Quick synopsis: Very good book, assumes a basic working knowledge of finance/valuation without over-assuming, fluidly and fluently takes you from theory to post-reorganization divestiture strategy hitting on major milestones along the way.
Full synopsis: My knowledge of bankruptcy has been largely based on classroom learning. I reached out to a guy who works in the space to ask if he had any suggestions on books that could help me get a more real-world understanding of the bankruptcy process, and more specifically investing through the bankruptcy process, without actually working in the space. He strongly recommended this book and said it would "get (me) 80% of the way there, and the last 20% you just have to learn from actually doing it".
There are a few notable strengths of this book. First, it would be exceedingly easy, and excusable, given the subject matter for the author to get constantly dragged and bogged down in the esoteric details of bankruptcy. Throughout the 300 pages, I really did not feel that that ever happened, which is a feat unto itself. Moyer was masterfully adept at making sure to cite and point out relative legal bankruptcy (NYSE:BRC) and tax (NYSE:IRC) codes while keeping it at the appropriate level given the intended audience (definitively not practicing bankruptcy lawyers). Additionally, he did well to give nuance on how case law has evolved in certain fields. Second, Moyer seems to have identified his audience, the educated investor that typically deals with equities but wants to become conversant in distressed debt. As such, he does a great job knowing what topics are important, and how in-depth he needs to go into them. For example, he speeds over the topics of valuing the enterprise, and then jumps right into how the value of an enterprise for a distressed entity differs from the value of your typical equity.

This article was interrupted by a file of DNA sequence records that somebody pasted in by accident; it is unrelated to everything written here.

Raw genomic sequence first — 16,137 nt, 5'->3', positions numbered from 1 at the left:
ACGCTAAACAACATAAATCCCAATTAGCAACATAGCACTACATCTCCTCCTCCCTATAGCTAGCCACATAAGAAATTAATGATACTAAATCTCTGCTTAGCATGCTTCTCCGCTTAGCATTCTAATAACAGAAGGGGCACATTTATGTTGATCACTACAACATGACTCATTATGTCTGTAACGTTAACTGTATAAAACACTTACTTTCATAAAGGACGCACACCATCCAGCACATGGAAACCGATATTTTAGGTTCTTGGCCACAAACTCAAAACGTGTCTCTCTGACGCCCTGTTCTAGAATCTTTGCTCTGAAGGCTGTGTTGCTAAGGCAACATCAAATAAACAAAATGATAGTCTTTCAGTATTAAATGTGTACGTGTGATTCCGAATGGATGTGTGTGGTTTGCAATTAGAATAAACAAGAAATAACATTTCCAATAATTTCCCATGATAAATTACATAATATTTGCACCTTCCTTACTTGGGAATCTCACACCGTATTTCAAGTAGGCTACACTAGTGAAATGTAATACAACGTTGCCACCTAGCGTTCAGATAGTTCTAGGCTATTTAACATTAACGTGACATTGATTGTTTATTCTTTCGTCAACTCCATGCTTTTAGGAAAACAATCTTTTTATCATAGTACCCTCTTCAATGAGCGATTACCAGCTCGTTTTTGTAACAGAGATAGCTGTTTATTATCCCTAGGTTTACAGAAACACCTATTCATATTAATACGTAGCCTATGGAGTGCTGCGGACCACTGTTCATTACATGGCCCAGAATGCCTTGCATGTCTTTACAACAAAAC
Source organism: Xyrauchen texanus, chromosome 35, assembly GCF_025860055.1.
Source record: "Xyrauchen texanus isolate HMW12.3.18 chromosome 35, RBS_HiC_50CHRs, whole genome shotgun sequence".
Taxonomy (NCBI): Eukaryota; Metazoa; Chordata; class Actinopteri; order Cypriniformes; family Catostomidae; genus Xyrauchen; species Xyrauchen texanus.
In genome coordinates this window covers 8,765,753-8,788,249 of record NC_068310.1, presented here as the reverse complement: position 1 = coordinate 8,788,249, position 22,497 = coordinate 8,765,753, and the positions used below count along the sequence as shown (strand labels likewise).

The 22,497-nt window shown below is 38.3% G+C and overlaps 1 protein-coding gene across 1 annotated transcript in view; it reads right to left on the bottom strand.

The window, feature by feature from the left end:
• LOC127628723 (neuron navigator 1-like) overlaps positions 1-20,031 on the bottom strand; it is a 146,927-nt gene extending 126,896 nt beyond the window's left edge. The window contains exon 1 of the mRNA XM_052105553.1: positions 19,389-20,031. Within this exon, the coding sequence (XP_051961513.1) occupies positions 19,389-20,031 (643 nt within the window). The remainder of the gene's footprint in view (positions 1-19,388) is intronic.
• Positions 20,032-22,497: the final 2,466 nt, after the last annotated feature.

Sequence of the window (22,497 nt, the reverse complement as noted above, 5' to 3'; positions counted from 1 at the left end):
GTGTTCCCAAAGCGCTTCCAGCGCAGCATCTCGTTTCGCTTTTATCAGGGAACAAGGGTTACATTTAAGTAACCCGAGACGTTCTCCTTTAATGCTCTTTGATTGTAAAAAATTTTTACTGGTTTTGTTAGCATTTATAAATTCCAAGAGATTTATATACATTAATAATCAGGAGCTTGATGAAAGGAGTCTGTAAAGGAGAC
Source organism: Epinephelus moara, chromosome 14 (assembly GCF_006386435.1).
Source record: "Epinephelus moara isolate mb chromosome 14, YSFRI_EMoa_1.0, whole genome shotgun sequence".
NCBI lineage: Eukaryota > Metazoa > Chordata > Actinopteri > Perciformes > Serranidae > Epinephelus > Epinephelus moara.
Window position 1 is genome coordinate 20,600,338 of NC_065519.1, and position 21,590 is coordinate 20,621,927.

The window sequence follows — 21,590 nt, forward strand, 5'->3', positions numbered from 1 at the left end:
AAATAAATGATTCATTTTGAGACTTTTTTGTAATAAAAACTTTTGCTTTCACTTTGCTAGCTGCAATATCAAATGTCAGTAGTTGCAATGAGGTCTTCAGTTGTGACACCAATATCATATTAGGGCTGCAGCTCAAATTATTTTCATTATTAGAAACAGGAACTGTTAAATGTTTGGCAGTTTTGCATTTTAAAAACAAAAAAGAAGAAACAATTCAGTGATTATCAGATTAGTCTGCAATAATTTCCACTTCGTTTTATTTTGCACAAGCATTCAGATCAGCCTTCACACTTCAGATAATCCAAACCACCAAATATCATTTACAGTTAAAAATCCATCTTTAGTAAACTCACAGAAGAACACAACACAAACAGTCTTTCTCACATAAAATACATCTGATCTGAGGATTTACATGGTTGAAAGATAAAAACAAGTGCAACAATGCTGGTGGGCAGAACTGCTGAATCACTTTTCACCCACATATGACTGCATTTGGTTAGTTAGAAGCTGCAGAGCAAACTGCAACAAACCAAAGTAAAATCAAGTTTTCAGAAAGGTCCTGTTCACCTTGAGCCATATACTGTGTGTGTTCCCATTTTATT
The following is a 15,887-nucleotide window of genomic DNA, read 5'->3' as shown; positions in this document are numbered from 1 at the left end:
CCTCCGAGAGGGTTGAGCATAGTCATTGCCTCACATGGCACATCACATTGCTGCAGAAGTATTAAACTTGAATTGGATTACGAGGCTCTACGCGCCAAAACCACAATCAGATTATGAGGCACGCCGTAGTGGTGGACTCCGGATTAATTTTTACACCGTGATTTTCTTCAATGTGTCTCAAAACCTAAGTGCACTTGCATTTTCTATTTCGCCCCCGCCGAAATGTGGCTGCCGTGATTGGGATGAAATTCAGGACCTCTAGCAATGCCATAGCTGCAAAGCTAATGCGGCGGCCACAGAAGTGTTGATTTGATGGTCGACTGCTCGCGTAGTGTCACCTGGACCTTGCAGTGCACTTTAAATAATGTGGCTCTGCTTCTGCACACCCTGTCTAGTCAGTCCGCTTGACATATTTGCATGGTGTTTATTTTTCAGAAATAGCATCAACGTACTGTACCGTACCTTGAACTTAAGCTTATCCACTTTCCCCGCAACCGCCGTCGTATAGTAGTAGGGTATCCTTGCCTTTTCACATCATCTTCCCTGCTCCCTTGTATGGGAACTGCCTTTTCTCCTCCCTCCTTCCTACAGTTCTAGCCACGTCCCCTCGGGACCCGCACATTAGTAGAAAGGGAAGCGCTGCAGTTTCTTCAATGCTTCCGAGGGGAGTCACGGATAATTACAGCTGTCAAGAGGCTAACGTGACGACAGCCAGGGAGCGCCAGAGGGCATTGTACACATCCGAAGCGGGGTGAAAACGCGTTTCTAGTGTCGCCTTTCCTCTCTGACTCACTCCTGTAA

Another strength of the book is Moyer's continual use of case studies. Obviously the specific fact patterns of any bankruptcy will highly impact how it plays out, and it is exceedingly hard to generalize. Moyer proves quite adroit at balancing this inherent ambiguity with the reader's want for hard rules/examples. The book is now about a decade old, and it was written with the dot com busts freshly in mind, so some of the examples look nothing like anything recently. (Incredible amounts of debt with zero assets, straight junior debt with zero bank debt, huge amounts of convertible debt which the companies' clearly thought they would never have to pay back). But the author actually is quite prescient in understanding that while these specific circumstances are not the norm, the lessons are applicable across time.
This book could easily have slid into the theoretical and that did not happen at all. I found it to be a fantastic resource and one of the top ten investing books I've ever read. I would highly recommend it for the novice debt investor looking to get a foothold in the sometimes frustratingly opaque worl